I think I was eight or nine when I was first allowed to stay up and watch “Number 96″. Perhaps mum and dad knew something back then? This was in stark contrast to school friends who were forbidden from watching the show, as it had featured nudity, homosexuality, black magic and all manner of terrible things. Unlike many people who describe scenes of watching the program through partially open doors, mum and dad allowed me to watch the show without restriction. A friend tonight mentioned how her older siblings were also allowed to watch the show from an early age, as it allowed their parents to begin the open discussion about things like sex. Perhaps that’s what mum and dad also had in mind, or perhaps, due to their age, they were less hung-up about these things?

Interviewed by Andrew Mercado are David Sale, Elaine Lee and Elisabeth Kirkby at tonight's fortieth anniversary screening of Number 96

Interviewed by Andrew Mercado are David Sale, Elaine Lee and Elisabeth Kirkby at tonight's fortieth anniversary screening of Number 96

But to be honest, I don’t remember all that much sex on Number 96. Yes, I remember the full frontal nudity scene with Deborah Grey (which our local station 11/8 blacked out the screen for), but mostly I remember Number 96 for its sensational plot-lines and for its comedy. As much as having Don Finlayson in the show was obviously important in my development as a gay man, my favourite characters were, in fact, the comedy characters of Dorrie, Herb and Flo.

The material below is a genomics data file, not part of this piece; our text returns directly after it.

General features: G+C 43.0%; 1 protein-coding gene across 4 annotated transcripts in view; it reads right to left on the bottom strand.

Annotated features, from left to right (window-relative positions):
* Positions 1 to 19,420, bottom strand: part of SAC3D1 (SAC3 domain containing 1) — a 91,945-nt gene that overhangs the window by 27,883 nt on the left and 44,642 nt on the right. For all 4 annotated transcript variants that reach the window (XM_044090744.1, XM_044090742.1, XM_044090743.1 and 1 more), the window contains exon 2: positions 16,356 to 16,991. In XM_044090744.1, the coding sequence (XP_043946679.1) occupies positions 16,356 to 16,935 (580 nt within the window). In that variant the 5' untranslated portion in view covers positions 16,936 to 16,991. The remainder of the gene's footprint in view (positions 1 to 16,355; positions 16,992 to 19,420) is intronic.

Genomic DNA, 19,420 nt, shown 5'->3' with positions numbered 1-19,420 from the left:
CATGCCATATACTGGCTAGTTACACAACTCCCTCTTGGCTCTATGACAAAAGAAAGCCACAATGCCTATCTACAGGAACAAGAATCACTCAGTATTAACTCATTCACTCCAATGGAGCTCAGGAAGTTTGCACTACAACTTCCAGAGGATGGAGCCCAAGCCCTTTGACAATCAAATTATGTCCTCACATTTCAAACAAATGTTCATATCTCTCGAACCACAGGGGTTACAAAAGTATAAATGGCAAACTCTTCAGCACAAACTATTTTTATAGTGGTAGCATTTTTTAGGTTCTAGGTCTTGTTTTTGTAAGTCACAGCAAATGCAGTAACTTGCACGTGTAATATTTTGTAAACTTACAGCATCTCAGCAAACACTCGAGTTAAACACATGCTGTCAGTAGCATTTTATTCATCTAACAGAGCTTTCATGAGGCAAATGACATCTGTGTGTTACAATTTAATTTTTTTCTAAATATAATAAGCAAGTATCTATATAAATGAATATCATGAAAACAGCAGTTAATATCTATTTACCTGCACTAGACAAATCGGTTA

So yeah, there was sex. But as tonight’s host, Andrew Mercado noted, there’s a fair bit of mythology about the program too. “Lots of people say they remember Abigail appearing nude on the program when in fact, she never did”, Andrew told us. The first “nude” was in fact, Vivienne Garrett who played the role of Rose Godolfus. Vivienne was at tonight’s screening, and she was great, as she shared some wonderful stories and memories of the program. There were some other actors from early episodes of the show who I really don’t remember, but of course, the big stars in attendance tonight were Elaine Lee and Elisabeth Kirkby.

Tonight we were shown an early black and white episode which I’d never seen before, and a late colour one, which I’d also never seen before. It was the episode where Maggie Cameron was revealed as the person responsible for the bombing of the building. What a great episode, and what a great actor Bettina Welch was.

It was great to see these actors, along with David Sale reminisce about what was a remarkable television show it was. The one question I wanted to ask, though time prevented, was how the actors lived with the show’s legacy. By appearing tonight, I’m assuming they were clearly happy and comfortable, but was there a time when they were haunted by the memory? I guess we’ll have to wait for the show’s fiftieth anniversary. Judging by their presence tonight – Elisabeth is now in her 90s and apparently in good health – I wouldn’t be surprised if they’ll still be around. Or at least I hope so.